Connick played the recurring role of Grace Adler’s boyfriend (and later husband) Leo Markus on NBC’s sitcom “Will & Grace” (2002-2006), starred opposite Sarah Jessica Parker in the comedy romantic Life Without Dick (2002) and appeared with John Travolta and Samuel L. Jackson in the crime film Basic (2003). In July 2003, he released his first instrumental album in fifteen years called Other Hours Connick on Piano Volume 1. Released on Branford Marsalis’ new label Marsalis Music, the album led to a short tour of small theaters and nightclubs. Three months later, he released his sophomore Christmas album, Harry for the Holidays, which received gold status and peaked at No. 12 on the Billboard 200 album chart.
Only You, Connick’s seventeenth album for Columbia Records, was released on February 3, 2004. A collection of 1950s and 1960s ballads, the album reached No. 1 on U.S. Jazz and No. 5 on the Billboard 200 album chart, and Connick later received a Grammy nomination for Best Traditional Pop Vocal Album. A music DVD, Harry Connick Jr. - “Only You” in Concert, was released in March 2004, after it had first broadcasted as a Great Performances special on PBS. The special garnered him an Emmy for Outstanding Music Direction. He also scored a leading role in the baseball-themed film Mickey, that same year.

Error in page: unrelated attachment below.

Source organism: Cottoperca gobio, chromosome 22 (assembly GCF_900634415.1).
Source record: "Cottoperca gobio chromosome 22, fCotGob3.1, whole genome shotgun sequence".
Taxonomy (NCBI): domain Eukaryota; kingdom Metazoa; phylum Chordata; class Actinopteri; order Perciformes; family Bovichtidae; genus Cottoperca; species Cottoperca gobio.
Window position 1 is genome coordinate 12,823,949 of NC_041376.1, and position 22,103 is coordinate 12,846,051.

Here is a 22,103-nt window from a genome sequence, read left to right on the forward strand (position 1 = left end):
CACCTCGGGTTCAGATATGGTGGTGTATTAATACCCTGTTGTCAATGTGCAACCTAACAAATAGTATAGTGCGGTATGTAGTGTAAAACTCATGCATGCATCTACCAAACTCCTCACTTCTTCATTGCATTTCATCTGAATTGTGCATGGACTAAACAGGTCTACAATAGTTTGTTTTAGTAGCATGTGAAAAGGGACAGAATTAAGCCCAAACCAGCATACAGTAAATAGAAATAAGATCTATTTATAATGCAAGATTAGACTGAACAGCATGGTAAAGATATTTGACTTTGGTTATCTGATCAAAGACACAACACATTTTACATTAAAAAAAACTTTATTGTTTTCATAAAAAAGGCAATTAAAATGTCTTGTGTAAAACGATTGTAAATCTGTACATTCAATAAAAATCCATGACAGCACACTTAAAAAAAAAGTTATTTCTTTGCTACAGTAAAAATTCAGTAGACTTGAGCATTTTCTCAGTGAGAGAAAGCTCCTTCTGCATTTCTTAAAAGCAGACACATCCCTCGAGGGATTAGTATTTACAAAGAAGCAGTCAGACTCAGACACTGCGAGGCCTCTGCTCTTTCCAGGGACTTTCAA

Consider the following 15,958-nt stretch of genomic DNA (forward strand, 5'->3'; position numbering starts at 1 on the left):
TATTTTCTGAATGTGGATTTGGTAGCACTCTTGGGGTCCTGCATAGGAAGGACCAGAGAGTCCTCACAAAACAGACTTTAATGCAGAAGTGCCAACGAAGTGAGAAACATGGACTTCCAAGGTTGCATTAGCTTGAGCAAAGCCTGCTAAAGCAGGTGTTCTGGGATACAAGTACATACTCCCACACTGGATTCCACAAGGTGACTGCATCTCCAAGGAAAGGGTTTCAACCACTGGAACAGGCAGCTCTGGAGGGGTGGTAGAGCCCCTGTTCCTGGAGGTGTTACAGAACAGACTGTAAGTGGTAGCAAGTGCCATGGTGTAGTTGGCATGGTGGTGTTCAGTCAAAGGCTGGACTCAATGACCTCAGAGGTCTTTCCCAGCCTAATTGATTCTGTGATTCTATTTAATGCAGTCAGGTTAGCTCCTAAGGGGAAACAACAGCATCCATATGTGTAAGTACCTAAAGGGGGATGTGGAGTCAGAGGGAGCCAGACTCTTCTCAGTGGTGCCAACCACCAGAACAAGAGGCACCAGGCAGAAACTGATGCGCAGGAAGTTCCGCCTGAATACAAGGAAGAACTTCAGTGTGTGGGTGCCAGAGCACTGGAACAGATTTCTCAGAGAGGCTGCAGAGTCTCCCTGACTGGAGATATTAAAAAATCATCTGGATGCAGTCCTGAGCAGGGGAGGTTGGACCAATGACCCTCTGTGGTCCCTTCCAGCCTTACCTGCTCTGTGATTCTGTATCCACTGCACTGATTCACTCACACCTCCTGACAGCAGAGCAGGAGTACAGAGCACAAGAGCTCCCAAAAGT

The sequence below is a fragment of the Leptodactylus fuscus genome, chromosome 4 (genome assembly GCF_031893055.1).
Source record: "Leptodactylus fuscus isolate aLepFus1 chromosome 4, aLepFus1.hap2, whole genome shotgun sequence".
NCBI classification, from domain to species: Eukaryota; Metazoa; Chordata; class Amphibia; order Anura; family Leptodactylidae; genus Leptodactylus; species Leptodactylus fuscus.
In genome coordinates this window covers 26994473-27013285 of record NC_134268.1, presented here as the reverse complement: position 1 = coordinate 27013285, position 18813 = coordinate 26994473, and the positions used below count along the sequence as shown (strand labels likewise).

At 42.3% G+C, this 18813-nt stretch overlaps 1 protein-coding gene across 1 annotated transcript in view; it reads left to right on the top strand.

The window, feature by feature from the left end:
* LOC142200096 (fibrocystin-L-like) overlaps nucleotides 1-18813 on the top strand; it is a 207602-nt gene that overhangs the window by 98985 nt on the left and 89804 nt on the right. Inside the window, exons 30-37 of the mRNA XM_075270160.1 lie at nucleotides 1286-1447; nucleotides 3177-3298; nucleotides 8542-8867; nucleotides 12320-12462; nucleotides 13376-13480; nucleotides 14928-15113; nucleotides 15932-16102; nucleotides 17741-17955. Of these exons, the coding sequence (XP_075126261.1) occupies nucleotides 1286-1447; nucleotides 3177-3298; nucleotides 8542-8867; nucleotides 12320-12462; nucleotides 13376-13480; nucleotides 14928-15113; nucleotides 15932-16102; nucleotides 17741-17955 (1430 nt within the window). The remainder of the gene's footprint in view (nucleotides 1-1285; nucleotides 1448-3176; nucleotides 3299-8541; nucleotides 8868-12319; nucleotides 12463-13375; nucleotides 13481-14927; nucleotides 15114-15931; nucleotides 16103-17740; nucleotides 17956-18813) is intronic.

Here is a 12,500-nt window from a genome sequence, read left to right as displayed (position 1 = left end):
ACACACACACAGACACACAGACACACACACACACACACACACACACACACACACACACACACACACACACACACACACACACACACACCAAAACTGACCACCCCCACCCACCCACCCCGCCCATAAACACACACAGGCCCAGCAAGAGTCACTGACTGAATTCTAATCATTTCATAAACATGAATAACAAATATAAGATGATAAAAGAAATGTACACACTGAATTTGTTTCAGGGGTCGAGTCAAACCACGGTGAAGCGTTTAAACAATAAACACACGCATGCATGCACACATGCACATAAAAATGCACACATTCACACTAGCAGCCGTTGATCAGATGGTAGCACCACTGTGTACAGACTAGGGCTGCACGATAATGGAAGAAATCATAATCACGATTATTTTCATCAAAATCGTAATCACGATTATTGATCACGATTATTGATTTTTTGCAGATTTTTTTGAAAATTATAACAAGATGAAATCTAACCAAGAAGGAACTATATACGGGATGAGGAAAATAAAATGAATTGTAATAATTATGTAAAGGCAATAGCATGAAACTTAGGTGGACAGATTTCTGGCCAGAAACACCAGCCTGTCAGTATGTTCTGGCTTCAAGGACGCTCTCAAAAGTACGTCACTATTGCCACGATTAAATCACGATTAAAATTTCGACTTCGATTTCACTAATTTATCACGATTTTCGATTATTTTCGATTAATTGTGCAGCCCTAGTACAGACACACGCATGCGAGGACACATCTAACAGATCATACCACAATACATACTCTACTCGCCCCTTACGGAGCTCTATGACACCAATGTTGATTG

Connick released Occasion : Connick on Piano, Volume 2, in June 2005, a duo album with Connick on piano and Branford Marsalis on saxophone, before serving as composer, narrator and executive producer for the animated holyday special The Happy Elf, which aired on NBC in December 2005. In 2006, he costarred with Ashley Judd and Michael Shannon on William Friedkin’s psychological thriller, Bug. He was also seen on Broadway in a revival of “The Pajama Game” at the American Airlines Theater. Offering a fine starring turn opposite Michael McKean and Kelli O’Hara, he was nominated for a Tony Award. The play ran from February 23 to June 17, 2006.
In January 2007, Connick released the albums Chanson du Vieux Carre: Connick On Piano, Volume 3, for Marsalis music and Oh, My NOLA, for Columbia Records. As for acting, he is scheduled to play the supporting role of Daniel Connelly on the based-on-novel movie P.S., I Love You (2008). The upcoming comedy/drama will star Oscar winner Hillary Swank and Gerard Butler.